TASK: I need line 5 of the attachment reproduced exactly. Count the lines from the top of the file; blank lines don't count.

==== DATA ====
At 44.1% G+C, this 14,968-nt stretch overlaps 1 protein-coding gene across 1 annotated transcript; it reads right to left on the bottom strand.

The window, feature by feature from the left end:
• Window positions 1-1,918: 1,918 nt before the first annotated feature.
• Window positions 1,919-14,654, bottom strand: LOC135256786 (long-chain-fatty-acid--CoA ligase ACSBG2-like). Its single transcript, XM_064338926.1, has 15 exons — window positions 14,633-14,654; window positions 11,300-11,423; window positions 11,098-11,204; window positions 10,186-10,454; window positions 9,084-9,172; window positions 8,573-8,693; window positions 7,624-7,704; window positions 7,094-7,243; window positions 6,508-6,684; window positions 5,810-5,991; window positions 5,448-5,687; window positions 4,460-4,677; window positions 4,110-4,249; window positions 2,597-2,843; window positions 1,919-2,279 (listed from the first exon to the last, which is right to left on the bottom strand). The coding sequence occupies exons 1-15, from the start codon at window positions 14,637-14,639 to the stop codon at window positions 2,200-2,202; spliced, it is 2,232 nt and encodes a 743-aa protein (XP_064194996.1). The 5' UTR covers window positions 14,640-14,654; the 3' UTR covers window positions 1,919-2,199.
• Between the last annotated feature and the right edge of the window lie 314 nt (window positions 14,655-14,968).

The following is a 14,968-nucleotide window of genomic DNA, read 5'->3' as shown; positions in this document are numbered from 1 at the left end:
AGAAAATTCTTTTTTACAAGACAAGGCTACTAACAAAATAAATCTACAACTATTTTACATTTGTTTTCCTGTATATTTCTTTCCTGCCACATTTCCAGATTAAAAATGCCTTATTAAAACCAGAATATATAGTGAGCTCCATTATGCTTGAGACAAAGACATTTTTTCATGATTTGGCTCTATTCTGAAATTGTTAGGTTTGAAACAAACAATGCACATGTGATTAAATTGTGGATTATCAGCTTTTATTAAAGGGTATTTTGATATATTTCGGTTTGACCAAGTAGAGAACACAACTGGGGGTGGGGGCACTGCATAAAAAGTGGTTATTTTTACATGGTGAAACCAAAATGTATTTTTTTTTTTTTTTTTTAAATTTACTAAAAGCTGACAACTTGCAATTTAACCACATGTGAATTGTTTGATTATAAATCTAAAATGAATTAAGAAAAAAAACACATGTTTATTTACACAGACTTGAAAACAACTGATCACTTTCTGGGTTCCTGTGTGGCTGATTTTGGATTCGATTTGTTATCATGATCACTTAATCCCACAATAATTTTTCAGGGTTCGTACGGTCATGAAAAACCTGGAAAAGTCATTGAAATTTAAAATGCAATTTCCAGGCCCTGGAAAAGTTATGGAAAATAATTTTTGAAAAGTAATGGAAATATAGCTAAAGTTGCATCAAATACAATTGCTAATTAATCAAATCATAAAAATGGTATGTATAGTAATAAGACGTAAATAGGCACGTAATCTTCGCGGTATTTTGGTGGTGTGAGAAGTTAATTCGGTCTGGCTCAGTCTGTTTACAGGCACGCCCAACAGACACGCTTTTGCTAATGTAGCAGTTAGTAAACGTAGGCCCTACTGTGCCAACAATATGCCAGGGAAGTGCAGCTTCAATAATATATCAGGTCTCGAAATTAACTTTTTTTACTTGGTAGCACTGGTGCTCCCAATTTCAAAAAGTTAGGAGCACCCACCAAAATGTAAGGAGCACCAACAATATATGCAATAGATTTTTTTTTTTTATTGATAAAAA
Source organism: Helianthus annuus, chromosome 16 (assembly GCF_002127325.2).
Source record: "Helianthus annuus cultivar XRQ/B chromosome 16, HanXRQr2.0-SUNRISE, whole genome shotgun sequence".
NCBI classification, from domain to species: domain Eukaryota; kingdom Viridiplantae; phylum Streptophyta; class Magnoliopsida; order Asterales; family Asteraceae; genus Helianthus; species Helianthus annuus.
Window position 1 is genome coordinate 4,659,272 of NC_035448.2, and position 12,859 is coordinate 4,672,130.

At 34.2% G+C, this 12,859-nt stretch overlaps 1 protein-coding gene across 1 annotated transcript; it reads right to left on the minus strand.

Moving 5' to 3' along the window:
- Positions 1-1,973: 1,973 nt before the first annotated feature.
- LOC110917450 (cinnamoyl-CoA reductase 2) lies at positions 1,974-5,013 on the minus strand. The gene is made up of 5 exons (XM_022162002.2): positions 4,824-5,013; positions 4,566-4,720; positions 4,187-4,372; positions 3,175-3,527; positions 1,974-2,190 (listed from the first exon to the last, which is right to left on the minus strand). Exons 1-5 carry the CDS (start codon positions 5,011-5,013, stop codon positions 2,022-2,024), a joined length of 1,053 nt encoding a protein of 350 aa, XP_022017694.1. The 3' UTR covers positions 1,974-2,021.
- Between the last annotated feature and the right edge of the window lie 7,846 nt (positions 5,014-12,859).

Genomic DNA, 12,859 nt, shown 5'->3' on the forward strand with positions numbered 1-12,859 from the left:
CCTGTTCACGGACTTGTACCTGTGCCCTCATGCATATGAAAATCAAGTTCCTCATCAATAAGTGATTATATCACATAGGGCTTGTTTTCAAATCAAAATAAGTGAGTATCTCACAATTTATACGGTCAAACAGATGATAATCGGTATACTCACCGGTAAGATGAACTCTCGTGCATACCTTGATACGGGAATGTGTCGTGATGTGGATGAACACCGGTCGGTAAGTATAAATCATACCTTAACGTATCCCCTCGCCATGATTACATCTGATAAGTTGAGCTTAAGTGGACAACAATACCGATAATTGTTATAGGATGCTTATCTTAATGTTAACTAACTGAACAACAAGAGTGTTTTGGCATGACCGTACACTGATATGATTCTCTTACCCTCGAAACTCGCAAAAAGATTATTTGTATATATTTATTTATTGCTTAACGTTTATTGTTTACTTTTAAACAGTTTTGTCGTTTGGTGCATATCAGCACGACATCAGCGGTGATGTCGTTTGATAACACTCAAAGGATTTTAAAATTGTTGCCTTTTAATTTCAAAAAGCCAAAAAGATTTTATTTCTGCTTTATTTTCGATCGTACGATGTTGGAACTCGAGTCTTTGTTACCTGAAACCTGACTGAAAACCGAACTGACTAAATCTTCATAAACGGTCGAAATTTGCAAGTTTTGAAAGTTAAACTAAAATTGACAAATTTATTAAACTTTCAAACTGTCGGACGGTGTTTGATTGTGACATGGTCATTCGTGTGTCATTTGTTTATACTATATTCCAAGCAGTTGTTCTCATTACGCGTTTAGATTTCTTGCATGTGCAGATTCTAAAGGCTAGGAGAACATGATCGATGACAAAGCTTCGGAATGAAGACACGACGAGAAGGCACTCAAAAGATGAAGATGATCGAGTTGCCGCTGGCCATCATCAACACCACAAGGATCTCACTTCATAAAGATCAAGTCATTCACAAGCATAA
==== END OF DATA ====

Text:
• Between the last annotated feature and the right edge of the window lie 314 nt (window positions 14,655-14,968).